|Course Description A scientific and systematic investigation of knowledge concentrating on solving the problems of the organizations and society at large including creating knowledge for the human needs both national and international environments.|
This inquiry is specific to language learners in a certain context, and examines their ‘reality’ and their construction of knowledge as it concerns their lifeworld.
Knowledge is constructed socially (Berger), while learning takes place everyday through culturally created artifacts (Vygotsky), language being the most significant, and within socially designated organizations, institutions and schools.
It follows then that learning depends on language, and language development depends on learning.
The notion that there is Truth or even Absolute Truth is outdated and pits not only individuals from each other, but groups, communities, cultures and societies. This is not to suggest that Truth is relative, but insignificant. While Truth may be be important reductively, in situated contexts, systematically in a global context, practicality and intersubjectivity are more crucial. Following our Axial forerunners, Truth or religious truth was a cultural construction, from embodied minds that allowed subgroups to bond, just as language was a bonding agent. But we must be constantly aware that social constructions may be divisive.
Education, as we know it, is a social construct that has seen its time, and is in need of transformation. At the foundation of of language learners’ thoughts is the notion or belief that the institution or the teachers are responsible for language development. Language learning depends on their attending class, where they will learn the second language. This is the fallacy, the great deception, that if you attend class you will learn the target language.
Most would agree that Language Pedagogy through out Thailand has been unsuccessful. While Thailand should be commended for its efforts to follow a communicative approach to language teaching, with fluent English speakers as teachers, the results have been lacking. Such results are due in part to the nature of Language as a cultural tool, and the lack of speaking opportunities for learners.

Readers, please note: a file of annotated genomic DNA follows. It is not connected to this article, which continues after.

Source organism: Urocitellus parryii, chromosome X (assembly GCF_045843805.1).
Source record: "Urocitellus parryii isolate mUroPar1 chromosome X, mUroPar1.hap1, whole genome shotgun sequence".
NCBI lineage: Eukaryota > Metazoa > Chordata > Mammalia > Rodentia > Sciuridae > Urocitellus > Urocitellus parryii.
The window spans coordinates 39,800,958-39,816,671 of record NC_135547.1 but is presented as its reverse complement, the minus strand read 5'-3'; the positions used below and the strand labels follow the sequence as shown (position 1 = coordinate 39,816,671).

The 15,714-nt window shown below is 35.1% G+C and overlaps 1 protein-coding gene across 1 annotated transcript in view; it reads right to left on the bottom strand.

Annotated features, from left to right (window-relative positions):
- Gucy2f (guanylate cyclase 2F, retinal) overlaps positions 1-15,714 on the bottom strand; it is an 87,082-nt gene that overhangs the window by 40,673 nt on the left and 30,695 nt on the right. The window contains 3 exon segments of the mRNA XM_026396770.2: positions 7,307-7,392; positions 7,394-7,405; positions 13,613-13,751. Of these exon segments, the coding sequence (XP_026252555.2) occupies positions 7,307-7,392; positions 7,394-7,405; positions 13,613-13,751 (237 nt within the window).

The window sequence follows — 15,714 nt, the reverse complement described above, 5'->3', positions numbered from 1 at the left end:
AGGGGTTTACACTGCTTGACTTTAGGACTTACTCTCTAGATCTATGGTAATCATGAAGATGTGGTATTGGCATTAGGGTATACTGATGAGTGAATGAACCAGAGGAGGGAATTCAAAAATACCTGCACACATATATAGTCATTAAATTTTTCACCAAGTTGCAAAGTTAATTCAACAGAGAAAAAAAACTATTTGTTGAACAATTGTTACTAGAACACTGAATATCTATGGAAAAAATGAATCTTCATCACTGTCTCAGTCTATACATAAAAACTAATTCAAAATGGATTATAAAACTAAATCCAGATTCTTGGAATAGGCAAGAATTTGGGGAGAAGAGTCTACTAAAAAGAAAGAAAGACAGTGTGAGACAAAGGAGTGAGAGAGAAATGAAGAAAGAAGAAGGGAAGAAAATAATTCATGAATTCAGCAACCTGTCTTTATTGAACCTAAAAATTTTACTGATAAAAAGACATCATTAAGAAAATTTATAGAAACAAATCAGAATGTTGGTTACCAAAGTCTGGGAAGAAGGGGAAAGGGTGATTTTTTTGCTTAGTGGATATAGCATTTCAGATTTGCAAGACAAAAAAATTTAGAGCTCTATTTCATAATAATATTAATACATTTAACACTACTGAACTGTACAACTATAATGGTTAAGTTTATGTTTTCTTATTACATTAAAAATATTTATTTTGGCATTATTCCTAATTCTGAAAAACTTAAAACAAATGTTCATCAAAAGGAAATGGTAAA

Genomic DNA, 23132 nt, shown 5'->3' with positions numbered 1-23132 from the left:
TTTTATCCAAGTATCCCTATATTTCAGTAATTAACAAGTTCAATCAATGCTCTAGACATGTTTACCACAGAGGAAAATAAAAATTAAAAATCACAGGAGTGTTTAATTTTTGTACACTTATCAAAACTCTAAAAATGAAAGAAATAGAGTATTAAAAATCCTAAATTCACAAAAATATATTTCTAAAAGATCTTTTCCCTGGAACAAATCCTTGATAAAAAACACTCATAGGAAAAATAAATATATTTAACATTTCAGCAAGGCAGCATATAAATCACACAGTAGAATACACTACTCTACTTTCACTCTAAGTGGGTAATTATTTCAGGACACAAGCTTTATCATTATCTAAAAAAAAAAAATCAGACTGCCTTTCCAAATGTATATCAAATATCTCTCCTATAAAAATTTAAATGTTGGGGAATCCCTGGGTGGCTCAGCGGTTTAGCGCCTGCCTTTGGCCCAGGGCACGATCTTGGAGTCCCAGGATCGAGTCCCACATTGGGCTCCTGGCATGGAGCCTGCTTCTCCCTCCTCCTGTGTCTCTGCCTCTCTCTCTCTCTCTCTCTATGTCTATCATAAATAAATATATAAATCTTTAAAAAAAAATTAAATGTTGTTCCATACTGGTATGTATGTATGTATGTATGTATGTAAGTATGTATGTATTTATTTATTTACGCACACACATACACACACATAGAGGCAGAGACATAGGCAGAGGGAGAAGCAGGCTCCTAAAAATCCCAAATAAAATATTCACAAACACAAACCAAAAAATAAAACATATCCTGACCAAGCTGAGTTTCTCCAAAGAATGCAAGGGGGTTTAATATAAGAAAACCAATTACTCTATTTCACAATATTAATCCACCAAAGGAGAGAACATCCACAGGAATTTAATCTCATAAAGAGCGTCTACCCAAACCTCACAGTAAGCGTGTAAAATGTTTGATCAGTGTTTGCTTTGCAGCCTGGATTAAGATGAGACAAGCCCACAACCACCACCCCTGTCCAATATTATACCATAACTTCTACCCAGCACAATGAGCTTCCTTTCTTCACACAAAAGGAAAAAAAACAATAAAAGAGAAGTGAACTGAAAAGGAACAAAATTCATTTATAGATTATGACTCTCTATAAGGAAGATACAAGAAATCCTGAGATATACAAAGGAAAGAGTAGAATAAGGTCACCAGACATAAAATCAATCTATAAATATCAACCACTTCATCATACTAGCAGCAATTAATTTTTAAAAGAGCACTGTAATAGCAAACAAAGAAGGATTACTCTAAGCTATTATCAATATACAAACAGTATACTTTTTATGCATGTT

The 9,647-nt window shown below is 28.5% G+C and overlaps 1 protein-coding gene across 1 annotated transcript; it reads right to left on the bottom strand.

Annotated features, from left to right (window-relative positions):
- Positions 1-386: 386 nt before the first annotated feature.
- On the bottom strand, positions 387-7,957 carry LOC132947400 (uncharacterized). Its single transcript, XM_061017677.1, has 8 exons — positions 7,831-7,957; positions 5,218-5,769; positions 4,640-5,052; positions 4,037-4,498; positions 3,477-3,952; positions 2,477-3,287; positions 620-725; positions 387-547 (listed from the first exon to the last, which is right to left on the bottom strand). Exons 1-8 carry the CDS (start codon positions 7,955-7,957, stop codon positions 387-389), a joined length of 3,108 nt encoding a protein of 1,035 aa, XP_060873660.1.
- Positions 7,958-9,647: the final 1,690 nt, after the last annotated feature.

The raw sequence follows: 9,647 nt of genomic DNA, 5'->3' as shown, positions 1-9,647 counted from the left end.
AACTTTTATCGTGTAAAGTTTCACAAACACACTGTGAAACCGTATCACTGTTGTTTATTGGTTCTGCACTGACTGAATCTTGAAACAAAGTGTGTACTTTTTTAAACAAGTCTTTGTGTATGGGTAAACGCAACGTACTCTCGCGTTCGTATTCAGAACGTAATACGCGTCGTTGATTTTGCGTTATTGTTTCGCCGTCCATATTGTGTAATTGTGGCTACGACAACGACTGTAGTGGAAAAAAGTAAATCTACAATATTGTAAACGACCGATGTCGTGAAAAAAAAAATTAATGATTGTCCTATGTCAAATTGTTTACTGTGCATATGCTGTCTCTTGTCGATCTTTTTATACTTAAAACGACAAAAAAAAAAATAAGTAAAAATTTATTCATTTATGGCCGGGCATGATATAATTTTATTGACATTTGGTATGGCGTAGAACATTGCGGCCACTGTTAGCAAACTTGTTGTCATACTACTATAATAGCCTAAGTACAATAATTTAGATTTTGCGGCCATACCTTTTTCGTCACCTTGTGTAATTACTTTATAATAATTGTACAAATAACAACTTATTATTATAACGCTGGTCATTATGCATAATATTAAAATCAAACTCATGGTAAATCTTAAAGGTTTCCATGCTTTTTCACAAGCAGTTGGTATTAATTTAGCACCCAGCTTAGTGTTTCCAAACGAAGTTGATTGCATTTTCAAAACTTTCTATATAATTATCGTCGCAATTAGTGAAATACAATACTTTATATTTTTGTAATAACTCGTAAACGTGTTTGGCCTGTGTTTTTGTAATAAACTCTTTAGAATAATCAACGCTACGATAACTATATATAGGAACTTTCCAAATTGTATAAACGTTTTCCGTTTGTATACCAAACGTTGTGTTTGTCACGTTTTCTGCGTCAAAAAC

Language Pedagogy normally considers three types of language teaching:
- Language centered: focus on form: Grammatical exercises
- Learner centered: focus on cognitive: Individual learner/differences
- Learning centered: focus on social: Task based group work
Praxial Language Pedagogy adds the context via the lifeworld and Intersubjectivity. Students can suffer when learning a second language; teachers as well, because a person doesn’t learn a language, develop a language, or acquire a language without transforming. What transforms? The individual, the group, the organization, and the community. When humans transform, languages emerge. Humans transform when they acquire a language, both native and additional languages, but the notion that such a transformation can be accomplished in a classroom via text books is remote, yet, even in an a post-method era, we rely on methods to complete the transformation.
Perhaps, stakeholders, and teachers especially aren’t sure what such a transformation entails; this then is an Inquiry into Language emergence as it relates to transformation within organizations; inside and outside the classroom. Language development, in the form of transformation, like any transformations are at personal levels which take place after levels of reflection, perhaps even constant reflection, which leads to change. Not everyone can acquire a language, a great deal depends on personality and context. If need is the motivating force, then most likely, anyone can learn a second language, but if need is not the motivating force, then personal effort to find opportunities is the key.
Traditionally, language pedagogy has considered the classroom based on the teacher, the learner and the content, but really there is much more. If we use an HRD approach and organizational development; we consider the organization: economics, psychology and systems. But with emerging HRD, there are more considerations; Pragmatic… philosophy, science, religion. We have been led to believe that scientific inquiry is based on a foundation, which implies a solid ground, which in effect erases any mindful pursuits of knowledge.
Using Praxial HRD to improve second language development at a Thai International College. Praxial Inquiry and Language Development: Moving Beyond the Post-Method Predicament at a Thai International College Using Emerging HRD to Move Beyond the Post-Method Predicament